Warning issued to Dell PC owners – millions could be at risk of worrying scams

If you have a Dell computer running Windows 10 or Windows 11 in your home or a Dell laptop in your backpack you might have fallen victim to a data breach that has reportedly seen hackers obtain personal information of millions of customers of the popular PC firm.

As spotted by Bleeping ComputerDell has sent out a warning to customers of a breach to one of its online portals “with limited types of customer information related to purchase from Dell”. The tech giant said people’s name, physical address, and “Dell hardware and order information, including service tag, item description, date of order and related warranty information” could have been stolen.

Dell was quick to insist the stolen data “does not include financial or payment information, email address, telephone number or any highly sensitive customer information”. This was seemingly confirmed last month when Daily Dark Web reported the breach after a user posted a claim on the dark web claiming to have the information of 49 million Dell customers, though Dell has not commented on the number of customers affected.

“We recently identified an incident involving a Dell portal with access to a database containing limited types of customer information,” a Dell spokesperson told Express.co.uk. “Upon discovering this incident, we promptly implemented our incident response procedures, began investigating, applied containment measures, and notified law enforcement. We have also engaged a third-party forensics firm to investigate this incident.

“At Dell, we take our responsibility to safeguard information provided by our partners and customers seriously and we continually look for measures to further enhance our security. As such, although we don’t believe there is significant risk to customers given the types of information involved, we are taking steps to proactively notify customers where appropriate. We will continue to monitor the situation and take steps to protect our customers’ information.”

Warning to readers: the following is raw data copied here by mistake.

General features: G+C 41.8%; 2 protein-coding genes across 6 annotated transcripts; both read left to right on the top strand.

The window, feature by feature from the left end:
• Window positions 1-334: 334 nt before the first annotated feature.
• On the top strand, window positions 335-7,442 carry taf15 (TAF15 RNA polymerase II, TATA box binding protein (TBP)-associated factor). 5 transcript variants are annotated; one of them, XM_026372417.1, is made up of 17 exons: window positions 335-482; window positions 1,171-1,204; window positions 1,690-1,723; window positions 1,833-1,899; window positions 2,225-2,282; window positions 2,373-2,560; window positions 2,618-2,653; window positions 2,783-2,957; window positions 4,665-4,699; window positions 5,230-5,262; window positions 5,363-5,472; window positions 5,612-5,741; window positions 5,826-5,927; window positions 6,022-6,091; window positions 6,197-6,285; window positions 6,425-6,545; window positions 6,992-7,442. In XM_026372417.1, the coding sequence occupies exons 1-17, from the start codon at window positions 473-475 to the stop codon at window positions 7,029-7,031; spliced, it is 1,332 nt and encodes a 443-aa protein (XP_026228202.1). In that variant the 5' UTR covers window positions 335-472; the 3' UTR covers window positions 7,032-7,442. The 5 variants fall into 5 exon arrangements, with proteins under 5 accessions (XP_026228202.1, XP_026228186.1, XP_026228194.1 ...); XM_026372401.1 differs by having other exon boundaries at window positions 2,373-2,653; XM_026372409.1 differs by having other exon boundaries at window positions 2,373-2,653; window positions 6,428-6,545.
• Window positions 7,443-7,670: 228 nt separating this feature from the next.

Although it appears no bank details or financial information were obtained, in a message to some Dell owners the company linked to an advice on its website titled ‘Five Tips to Help You Avoid Tech Support Phone Scams’. In it, the firm’s chief security officer John Scimone advises hanging up if you receive a suspicious phone call.

“Never hand over your financial information to unsolicited callers who try to charge you to remove computer viruses, malware, or ransomware, even if they have specific information about your computer,” Scimone said.

Having this kind of information could be possible as Dell confirmed what type of PC you bought is part of the data obtained, along with your name and address. Scammers could end up identifying you and finding your phone number, hoping to trick you into thinking they are from Dell, and defrauding you through gaining personal or financial details from you.

“If an unsolicited caller pressures you to act quickly and give up sensitive personal and financial information to fix an issue and/or engages in threatening, aggressive behaviour, that’s a sign of a scam,” Scimone said.

“Never agree to give control of your computer to any unsolicited caller to fix an issue you did not report — despite how convincing they may sound.”

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